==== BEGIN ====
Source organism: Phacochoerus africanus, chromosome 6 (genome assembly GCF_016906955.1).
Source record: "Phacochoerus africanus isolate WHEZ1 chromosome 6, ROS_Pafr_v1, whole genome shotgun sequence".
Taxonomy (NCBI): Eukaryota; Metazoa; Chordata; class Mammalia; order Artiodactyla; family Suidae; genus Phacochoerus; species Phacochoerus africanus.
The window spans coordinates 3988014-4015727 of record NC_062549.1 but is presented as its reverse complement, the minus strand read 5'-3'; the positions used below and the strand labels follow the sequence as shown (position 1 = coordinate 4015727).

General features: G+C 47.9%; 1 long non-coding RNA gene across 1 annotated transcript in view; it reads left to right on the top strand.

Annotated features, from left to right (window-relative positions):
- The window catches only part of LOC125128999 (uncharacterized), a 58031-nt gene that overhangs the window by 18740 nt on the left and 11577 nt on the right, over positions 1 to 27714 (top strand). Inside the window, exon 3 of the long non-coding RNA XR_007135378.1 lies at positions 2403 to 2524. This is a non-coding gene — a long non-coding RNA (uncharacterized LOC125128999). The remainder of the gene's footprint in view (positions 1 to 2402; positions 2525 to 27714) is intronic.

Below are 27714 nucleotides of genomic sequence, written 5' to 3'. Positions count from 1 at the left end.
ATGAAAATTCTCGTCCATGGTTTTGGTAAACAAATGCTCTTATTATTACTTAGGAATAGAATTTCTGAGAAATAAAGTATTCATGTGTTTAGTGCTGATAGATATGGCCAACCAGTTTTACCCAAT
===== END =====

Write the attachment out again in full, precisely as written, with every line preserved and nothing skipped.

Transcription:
Source organism: Phacochoerus africanus, chromosome 6 (genome assembly GCF_016906955.1).
Source record: "Phacochoerus africanus isolate WHEZ1 chromosome 6, ROS_Pafr_v1, whole genome shotgun sequence".
Taxonomy (NCBI): Eukaryota; Metazoa; Chordata; class Mammalia; order Artiodactyla; family Suidae; genus Phacochoerus; species Phacochoerus africanus.
The window spans coordinates 3988014-4015727 of record NC_062549.1 but is presented as its reverse complement, the minus strand read 5'-3'; the positions used below and the strand labels follow the sequence as shown (position 1 = coordinate 4015727).

General features: G+C 47.9%; 1 long non-coding RNA gene across 1 annotated transcript in view; it reads left to right on the top strand.

Annotated features, from left to right (window-relative positions):
- The window catches only part of LOC125128999 (uncharacterized), a 58031-nt gene that overhangs the window by 18740 nt on the left and 11577 nt on the right, over positions 1 to 27714 (top strand). Inside the window, exon 3 of the long non-coding RNA XR_007135378.1 lies at positions 2403 to 2524. This is a non-coding gene — a long non-coding RNA (uncharacterized LOC125128999). The remainder of the gene's footprint in view (positions 1 to 2402; positions 2525 to 27714) is intronic.

Below are 27714 nucleotides of genomic sequence, written 5' to 3'. Positions count from 1 at the left end.
ATGAAAATTCTCGTCCATGGTTTTGGTAAACAAATGCTCTTATTATTACTTAGGAATAGAATTTCTGAGAAATAAAGTATTCATGTGTTTAGTGCTGATAGATATGGCCAACCAGTTTTACCCAAT